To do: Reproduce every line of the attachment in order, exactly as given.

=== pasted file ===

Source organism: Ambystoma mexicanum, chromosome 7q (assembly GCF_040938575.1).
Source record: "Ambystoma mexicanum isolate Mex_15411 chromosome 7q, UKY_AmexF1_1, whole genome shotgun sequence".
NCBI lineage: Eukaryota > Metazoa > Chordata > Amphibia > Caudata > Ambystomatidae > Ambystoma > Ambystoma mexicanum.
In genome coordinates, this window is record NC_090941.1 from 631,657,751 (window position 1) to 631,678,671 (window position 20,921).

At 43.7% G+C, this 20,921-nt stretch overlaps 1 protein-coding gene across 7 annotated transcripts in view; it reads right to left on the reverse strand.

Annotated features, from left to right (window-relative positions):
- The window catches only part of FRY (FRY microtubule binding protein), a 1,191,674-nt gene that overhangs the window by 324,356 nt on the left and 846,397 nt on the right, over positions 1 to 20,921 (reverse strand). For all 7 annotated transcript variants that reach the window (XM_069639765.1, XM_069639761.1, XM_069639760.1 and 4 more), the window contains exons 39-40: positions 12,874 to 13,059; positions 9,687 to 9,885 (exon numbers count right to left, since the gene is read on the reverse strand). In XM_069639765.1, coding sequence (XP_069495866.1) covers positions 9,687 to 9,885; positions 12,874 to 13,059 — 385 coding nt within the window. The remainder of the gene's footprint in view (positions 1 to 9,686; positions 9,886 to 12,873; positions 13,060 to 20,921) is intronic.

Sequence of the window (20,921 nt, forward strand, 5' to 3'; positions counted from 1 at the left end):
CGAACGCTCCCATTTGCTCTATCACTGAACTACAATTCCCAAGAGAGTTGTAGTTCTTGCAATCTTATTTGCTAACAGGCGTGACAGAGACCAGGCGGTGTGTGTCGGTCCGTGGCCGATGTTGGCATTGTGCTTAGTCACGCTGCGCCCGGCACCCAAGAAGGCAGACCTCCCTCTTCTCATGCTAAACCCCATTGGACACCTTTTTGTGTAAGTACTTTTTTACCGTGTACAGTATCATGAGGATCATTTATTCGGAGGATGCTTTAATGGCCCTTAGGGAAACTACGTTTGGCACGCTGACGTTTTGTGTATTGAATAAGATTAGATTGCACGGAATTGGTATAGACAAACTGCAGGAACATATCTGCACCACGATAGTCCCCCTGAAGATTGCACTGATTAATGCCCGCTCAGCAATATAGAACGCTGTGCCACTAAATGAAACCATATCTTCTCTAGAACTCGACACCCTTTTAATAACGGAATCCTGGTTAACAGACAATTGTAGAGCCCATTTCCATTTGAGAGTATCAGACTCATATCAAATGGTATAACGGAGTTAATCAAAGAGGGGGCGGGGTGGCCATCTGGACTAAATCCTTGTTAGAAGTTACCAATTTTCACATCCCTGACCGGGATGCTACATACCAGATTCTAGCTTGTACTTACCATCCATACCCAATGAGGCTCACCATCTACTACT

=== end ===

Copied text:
Source organism: Ambystoma mexicanum, chromosome 7q (assembly GCF_040938575.1).
Source record: "Ambystoma mexicanum isolate Mex_15411 chromosome 7q, UKY_AmexF1_1, whole genome shotgun sequence".
NCBI lineage: Eukaryota > Metazoa > Chordata > Amphibia > Caudata > Ambystomatidae > Ambystoma > Ambystoma mexicanum.
In genome coordinates, this window is record NC_090941.1 from 631,657,751 (window position 1) to 631,678,671 (window position 20,921).

At 43.7% G+C, this 20,921-nt stretch overlaps 1 protein-coding gene across 7 annotated transcripts in view; it reads right to left on the reverse strand.

Annotated features, from left to right (window-relative positions):
- The window catches only part of FRY (FRY microtubule binding protein), a 1,191,674-nt gene that overhangs the window by 324,356 nt on the left and 846,397 nt on the right, over positions 1 to 20,921 (reverse strand). For all 7 annotated transcript variants that reach the window (XM_069639765.1, XM_069639761.1, XM_069639760.1 and 4 more), the window contains exons 39-40: positions 12,874 to 13,059; positions 9,687 to 9,885 (exon numbers count right to left, since the gene is read on the reverse strand). In XM_069639765.1, coding sequence (XP_069495866.1) covers positions 9,687 to 9,885; positions 12,874 to 13,059 — 385 coding nt within the window. The remainder of the gene's footprint in view (positions 1 to 9,686; positions 9,886 to 12,873; positions 13,060 to 20,921) is intronic.

Sequence of the window (20,921 nt, forward strand, 5' to 3'; positions counted from 1 at the left end):
CGAACGCTCCCATTTGCTCTATCACTGAACTACAATTCCCAAGAGAGTTGTAGTTCTTGCAATCTTATTTGCTAACAGGCGTGACAGAGACCAGGCGGTGTGTGTCGGTCCGTGGCCGATGTTGGCATTGTGCTTAGTCACGCTGCGCCCGGCACCCAAGAAGGCAGACCTCCCTCTTCTCATGCTAAACCCCATTGGACACCTTTTTGTGTAAGTACTTTTTTACCGTGTACAGTATCATGAGGATCATTTATTCGGAGGATGCTTTAATGGCCCTTAGGGAAACTACGTTTGGCACGCTGACGTTTTGTGTATTGAATAAGATTAGATTGCACGGAATTGGTATAGACAAACTGCAGGAACATATCTGCACCACGATAGTCCCCCTGAAGATTGCACTGATTAATGCCCGCTCAGCAATATAGAACGCTGTGCCACTAAATGAAACCATATCTTCTCTAGAACTCGACACCCTTTTAATAACGGAATCCTGGTTAACAGACAATTGTAGAGCCCATTTCCATTTGAGAGTATCAGACTCATATCAAATGGTATAACGGAGTTAATCAAAGAGGGGGCGGGGTGGCCATCTGGACTAAATCCTTGTTAGAAGTTACCAATTTTCACATCCCTGACCGGGATGCTACATACCAGATTCTAGCTTGTACTTACCATCCATACCCAATGAGGCTCACCATCTACTACT